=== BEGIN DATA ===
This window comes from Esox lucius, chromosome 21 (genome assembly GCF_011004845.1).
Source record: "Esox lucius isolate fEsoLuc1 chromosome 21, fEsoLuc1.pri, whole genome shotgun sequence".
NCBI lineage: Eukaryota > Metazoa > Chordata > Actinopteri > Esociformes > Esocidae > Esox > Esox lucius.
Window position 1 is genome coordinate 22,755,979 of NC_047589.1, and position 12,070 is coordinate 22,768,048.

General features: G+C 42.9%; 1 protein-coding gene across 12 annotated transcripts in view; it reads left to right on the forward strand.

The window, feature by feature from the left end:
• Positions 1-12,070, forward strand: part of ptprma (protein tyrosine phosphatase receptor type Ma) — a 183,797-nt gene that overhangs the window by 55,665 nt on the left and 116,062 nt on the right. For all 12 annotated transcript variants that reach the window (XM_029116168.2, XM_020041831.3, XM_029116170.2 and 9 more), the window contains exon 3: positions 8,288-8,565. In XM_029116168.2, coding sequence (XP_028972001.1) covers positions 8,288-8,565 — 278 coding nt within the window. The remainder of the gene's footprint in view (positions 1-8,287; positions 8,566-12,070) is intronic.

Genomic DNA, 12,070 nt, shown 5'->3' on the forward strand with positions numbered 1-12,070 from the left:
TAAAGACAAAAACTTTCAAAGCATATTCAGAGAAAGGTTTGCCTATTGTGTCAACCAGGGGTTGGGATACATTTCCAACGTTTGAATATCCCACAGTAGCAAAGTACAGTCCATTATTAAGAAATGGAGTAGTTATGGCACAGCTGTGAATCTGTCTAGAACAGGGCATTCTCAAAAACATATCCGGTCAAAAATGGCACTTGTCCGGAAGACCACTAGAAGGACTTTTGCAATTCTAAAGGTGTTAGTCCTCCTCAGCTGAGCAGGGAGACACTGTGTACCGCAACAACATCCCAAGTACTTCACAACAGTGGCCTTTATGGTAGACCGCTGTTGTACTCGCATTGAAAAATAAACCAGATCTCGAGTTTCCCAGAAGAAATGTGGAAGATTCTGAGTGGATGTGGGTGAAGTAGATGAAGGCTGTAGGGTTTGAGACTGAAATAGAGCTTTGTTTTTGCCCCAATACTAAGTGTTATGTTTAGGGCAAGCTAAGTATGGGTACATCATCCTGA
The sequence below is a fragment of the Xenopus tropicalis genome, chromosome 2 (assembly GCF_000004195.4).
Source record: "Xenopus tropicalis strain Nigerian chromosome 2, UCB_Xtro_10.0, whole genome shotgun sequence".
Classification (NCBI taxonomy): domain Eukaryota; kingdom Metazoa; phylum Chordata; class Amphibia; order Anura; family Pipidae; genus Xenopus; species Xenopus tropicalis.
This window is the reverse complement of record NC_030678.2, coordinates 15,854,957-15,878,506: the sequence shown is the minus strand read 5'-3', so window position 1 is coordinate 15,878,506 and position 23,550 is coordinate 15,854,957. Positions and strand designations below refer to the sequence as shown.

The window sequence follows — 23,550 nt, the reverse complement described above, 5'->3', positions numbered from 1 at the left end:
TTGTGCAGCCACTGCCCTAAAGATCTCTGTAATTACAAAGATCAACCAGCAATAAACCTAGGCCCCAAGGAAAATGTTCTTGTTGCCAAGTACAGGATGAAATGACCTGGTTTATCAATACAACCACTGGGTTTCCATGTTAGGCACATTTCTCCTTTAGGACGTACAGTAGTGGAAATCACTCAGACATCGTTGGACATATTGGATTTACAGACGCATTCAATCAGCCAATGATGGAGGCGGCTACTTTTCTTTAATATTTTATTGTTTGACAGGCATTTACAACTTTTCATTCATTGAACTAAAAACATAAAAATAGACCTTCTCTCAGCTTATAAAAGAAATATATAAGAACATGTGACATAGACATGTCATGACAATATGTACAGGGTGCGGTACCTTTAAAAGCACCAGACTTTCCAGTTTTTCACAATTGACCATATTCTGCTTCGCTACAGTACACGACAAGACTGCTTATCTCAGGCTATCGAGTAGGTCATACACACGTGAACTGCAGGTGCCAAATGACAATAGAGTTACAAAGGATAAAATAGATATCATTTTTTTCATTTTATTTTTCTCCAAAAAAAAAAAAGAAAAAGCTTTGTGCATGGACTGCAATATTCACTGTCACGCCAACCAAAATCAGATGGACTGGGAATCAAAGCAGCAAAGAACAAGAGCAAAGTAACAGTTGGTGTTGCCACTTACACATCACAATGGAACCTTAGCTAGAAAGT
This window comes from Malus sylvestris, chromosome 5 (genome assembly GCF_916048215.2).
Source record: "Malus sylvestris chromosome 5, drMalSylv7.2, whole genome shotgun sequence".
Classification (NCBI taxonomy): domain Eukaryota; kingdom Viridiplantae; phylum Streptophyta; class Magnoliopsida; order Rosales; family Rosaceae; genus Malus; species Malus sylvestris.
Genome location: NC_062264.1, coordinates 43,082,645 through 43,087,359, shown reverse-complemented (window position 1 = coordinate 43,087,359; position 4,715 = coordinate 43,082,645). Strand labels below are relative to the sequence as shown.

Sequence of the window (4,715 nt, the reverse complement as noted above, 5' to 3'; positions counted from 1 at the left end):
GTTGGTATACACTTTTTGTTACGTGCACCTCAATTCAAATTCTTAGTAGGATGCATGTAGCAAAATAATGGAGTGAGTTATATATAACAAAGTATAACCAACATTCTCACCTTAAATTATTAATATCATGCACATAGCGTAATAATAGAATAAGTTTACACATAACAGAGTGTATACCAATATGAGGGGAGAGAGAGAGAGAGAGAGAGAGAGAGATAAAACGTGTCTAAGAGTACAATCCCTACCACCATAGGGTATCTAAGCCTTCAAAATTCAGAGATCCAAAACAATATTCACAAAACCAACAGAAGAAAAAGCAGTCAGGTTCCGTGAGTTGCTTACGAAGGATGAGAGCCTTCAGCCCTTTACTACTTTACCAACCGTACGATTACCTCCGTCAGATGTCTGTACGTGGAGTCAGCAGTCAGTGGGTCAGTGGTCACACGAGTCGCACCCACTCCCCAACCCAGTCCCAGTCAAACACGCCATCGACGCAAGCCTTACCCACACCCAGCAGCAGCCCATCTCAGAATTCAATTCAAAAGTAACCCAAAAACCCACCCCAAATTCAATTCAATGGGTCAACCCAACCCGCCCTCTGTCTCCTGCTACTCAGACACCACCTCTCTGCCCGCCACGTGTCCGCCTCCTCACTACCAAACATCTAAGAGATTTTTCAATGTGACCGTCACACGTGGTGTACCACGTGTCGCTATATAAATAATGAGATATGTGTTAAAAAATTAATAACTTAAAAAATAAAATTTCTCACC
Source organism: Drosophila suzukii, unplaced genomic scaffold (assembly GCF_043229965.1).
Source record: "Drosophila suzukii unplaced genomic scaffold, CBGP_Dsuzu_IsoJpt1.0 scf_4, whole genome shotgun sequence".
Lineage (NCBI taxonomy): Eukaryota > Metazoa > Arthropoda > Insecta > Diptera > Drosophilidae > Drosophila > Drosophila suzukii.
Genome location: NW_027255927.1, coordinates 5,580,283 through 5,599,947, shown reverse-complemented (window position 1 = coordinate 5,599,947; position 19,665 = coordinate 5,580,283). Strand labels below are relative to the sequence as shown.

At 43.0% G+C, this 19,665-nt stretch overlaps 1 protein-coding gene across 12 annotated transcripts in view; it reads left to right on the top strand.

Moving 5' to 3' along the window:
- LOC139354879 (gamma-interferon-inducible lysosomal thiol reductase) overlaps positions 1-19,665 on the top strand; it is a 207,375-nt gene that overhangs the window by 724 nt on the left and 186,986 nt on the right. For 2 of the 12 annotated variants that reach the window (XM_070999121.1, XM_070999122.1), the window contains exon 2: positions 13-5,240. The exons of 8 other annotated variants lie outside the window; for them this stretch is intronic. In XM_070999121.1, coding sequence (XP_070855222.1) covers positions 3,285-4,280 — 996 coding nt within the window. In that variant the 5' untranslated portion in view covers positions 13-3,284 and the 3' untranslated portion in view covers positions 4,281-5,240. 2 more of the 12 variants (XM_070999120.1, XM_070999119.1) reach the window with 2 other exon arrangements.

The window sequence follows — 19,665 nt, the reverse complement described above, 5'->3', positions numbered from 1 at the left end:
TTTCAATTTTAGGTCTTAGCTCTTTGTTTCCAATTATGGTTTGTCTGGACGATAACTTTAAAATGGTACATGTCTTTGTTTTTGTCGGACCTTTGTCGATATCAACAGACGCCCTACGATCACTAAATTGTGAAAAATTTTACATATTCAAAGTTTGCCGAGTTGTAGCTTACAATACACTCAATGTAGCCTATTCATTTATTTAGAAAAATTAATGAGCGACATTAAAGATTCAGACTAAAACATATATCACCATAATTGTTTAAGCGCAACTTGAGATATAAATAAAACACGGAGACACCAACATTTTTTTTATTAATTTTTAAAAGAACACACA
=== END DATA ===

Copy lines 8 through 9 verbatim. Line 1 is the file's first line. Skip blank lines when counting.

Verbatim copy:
Genomic DNA, 12,070 nt, shown 5'->3' on the forward strand with positions numbered 1-12,070 from the left:
TAAAGACAAAAACTTTCAAAGCATATTCAGAGAAAGGTTTGCCTATTGTGTCAACCAGGGGTTGGGATACATTTCCAACGTTTGAATATCCCACAGTAGCAAAGTACAGTCCATTATTAAGAAATGGAGTAGTTATGGCACAGCTGTGAATCTGTCTAGAACAGGGCATTCTCAAAAACATATCCGGTCAAAAATGGCACTTGTCCGGAAGACCACTAGAAGGACTTTTGCAATTCTAAAGGTGTTAGTCCTCCTCAGCTGAGCAGGGAGACACTGTGTACCGCAACAACATCCCAAGTACTTCACAACAGTGGCCTTTATGGTAGACCGCTGTTGTACTCGCATTGAAAAATAAACCAGATCTCGAGTTTCCCAGAAGAAATGTGGAAGATTCTGAGTGGATGTGGGTGAAGTAGATGAAGGCTGTAGGGTTTGAGACTGAAATAGAGCTTTGTTTTTGCCCCAATACTAAGTGTTATGTTTAGGGCAAGCTAAGTATGGGTACATCATCCTGA